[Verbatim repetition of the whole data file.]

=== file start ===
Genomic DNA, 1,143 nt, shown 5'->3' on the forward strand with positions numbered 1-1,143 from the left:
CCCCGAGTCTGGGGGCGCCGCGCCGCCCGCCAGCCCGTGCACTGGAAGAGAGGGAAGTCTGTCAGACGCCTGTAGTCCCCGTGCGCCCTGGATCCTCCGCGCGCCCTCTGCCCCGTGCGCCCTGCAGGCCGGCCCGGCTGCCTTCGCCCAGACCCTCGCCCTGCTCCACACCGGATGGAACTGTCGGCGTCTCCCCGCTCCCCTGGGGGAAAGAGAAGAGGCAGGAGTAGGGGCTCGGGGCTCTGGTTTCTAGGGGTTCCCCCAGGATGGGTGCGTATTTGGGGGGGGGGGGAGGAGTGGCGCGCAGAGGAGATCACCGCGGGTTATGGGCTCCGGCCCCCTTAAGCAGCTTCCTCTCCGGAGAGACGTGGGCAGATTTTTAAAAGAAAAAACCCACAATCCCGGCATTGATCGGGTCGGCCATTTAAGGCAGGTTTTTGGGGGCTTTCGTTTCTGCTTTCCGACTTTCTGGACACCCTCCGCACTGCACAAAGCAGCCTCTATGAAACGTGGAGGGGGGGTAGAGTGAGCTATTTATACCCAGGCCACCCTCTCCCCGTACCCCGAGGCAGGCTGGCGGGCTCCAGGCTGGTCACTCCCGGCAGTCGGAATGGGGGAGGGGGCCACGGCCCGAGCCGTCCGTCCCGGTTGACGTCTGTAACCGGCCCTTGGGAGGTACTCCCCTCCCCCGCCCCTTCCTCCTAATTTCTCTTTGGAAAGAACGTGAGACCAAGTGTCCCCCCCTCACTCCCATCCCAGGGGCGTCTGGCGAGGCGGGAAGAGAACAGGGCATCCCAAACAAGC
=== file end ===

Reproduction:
Genomic DNA, 1,143 nt, shown 5'->3' on the forward strand with positions numbered 1-1,143 from the left:
CCCCGAGTCTGGGGGCGCCGCGCCGCCCGCCAGCCCGTGCACTGGAAGAGAGGGAAGTCTGTCAGACGCCTGTAGTCCCCGTGCGCCCTGGATCCTCCGCGCGCCCTCTGCCCCGTGCGCCCTGCAGGCCGGCCCGGCTGCCTTCGCCCAGACCCTCGCCCTGCTCCACACCGGATGGAACTGTCGGCGTCTCCCCGCTCCCCTGGGGGAAAGAGAAGAGGCAGGAGTAGGGGCTCGGGGCTCTGGTTTCTAGGGGTTCCCCCAGGATGGGTGCGTATTTGGGGGGGGGGGGAGGAGTGGCGCGCAGAGGAGATCACCGCGGGTTATGGGCTCCGGCCCCCTTAAGCAGCTTCCTCTCCGGAGAGACGTGGGCAGATTTTTAAAAGAAAAAACCCACAATCCCGGCATTGATCGGGTCGGCCATTTAAGGCAGGTTTTTGGGGGCTTTCGTTTCTGCTTTCCGACTTTCTGGACACCCTCCGCACTGCACAAAGCAGCCTCTATGAAACGTGGAGGGGGGGTAGAGTGAGCTATTTATACCCAGGCCACCCTCTCCCCGTACCCCGAGGCAGGCTGGCGGGCTCCAGGCTGGTCACTCCCGGCAGTCGGAATGGGGGAGGGGGCCACGGCCCGAGCCGTCCGTCCCGGTTGACGTCTGTAACCGGCCCTTGGGAGGTACTCCCCTCCCCCGCCCCTTCCTCCTAATTTCTCTTTGGAAAGAACGTGAGACCAAGTGTCCCCCCCTCACTCCCATCCCAGGGGCGTCTGGCGAGGCGGGAAGAGAACAGGGCATCCCAAACAAGC